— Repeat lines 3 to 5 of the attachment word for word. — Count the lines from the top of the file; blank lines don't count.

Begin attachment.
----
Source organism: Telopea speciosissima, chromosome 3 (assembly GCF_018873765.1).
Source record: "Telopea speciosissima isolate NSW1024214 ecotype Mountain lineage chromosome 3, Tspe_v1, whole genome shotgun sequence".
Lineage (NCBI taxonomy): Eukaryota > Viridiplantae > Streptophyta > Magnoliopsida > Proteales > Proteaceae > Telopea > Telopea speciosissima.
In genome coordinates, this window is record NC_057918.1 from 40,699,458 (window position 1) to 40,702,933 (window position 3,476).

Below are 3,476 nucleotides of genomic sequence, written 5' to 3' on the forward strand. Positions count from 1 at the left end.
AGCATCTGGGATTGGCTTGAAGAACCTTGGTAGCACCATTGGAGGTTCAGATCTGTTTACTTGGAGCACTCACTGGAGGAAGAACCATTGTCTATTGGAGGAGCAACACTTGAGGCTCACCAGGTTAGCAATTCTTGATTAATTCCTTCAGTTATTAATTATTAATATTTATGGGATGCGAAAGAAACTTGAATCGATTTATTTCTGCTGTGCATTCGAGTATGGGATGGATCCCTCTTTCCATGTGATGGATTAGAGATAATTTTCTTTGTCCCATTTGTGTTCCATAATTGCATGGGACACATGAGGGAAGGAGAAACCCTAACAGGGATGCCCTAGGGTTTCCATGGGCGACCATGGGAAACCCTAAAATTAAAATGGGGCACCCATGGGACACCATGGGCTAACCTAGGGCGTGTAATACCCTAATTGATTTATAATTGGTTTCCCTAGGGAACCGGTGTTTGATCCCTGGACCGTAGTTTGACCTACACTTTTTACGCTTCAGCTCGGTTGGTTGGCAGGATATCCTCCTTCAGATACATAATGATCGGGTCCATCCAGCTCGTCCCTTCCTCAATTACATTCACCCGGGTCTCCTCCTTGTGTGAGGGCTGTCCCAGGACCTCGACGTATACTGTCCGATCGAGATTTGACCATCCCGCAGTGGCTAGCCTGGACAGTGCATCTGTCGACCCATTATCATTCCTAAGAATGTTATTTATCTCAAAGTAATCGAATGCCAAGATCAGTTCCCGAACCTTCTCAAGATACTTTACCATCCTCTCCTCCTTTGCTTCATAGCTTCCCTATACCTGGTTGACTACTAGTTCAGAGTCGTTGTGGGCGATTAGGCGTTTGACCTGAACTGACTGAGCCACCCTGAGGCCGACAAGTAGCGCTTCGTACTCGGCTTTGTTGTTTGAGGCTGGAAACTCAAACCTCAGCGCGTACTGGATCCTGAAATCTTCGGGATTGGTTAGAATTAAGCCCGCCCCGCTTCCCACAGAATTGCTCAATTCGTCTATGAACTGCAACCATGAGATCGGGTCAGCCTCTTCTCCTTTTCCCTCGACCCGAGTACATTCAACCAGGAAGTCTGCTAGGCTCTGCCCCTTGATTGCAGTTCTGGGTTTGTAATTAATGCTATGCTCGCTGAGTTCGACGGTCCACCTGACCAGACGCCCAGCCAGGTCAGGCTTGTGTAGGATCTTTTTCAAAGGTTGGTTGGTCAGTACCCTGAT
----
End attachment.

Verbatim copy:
Lineage (NCBI taxonomy): Eukaryota > Viridiplantae > Streptophyta > Magnoliopsida > Proteales > Proteaceae > Telopea > Telopea speciosissima.
In genome coordinates, this window is record NC_057918.1 from 40,699,458 (window position 1) to 40,702,933 (window position 3,476).

Below are 3,476 nucleotides of genomic sequence, written 5' to 3' on the forward strand. Positions count from 1 at the left end.